Black, who says his favourite musical groups range from Abba to Bobby McFerrin and Black Sabbath, immediately rules out a “School of Rock 2”, saying although it’s been successful, “there hasn’t been any talk”. But there’s still plenty of opportunities ahead to catch him on the big screen with roles forthcoming in “Envy” with Ben Stiller”, “Anchorman” with Will Ferrell and the animated flick “Shark Tale”. And having said the rock roles are behind him, he is quick to get on the record what’s actually going on with him and the Ozzy Osbourne biopic he reportedly wanted to star in. “That’s true, I would want to. But I’m not pursuing it. It was just something I said on her [Sharon Osbourne’s] talk show and I know they’re going in a different direction and that’s fine. Good luck to them, I hope it comes out good. It’s a good story”. Black’s also been rumoured to be up for a role in the upcoming “A-Team” movie. “A-Team? That’s the first I’ve heard of it. Is that an offer? I pass”. Black does have a big project in the works though, he’s just not saying what. “It’s something else, I can’t say, it’s just too early…it would be a jinxer”. Might it be possibly reprising his role as head thug [from “Never Ending Story III”] in part 4? “I guarantee you it’s not that”, he leers. “Unless Martin Scorsese’s on the project. Have you heard anything about that?”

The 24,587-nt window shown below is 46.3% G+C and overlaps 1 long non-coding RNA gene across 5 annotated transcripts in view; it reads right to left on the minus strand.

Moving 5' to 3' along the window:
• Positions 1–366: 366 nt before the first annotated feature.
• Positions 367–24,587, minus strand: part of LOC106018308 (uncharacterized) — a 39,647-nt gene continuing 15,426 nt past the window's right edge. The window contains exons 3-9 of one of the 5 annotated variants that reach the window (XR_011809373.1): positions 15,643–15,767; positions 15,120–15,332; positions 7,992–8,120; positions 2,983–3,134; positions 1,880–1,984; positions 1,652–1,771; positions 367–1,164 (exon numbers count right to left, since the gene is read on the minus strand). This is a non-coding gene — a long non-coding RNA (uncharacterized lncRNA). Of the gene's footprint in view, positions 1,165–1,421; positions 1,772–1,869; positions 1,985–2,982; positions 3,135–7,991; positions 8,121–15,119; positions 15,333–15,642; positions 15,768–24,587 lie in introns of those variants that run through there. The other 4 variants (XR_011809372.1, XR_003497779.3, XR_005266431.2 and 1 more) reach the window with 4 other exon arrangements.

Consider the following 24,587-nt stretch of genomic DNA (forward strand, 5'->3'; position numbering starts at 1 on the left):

And it has to be asked: Did he try coaxing any of the kids in “School of Rock” into becoming rockers? “I tried to get Robert Tsai, the keyboard player, the kid who played Lawrence into Radiohead, but he wouldn’t have any of it. It was too late. He was too far gone, it was lost. He was in a wilderness of classical music.”
There will be more Mr Black, fret not. Your mission on Earth is not complete yet.
SCHOOL OF ROCK Commences November 20 Across Australia
- CLINT MORRIS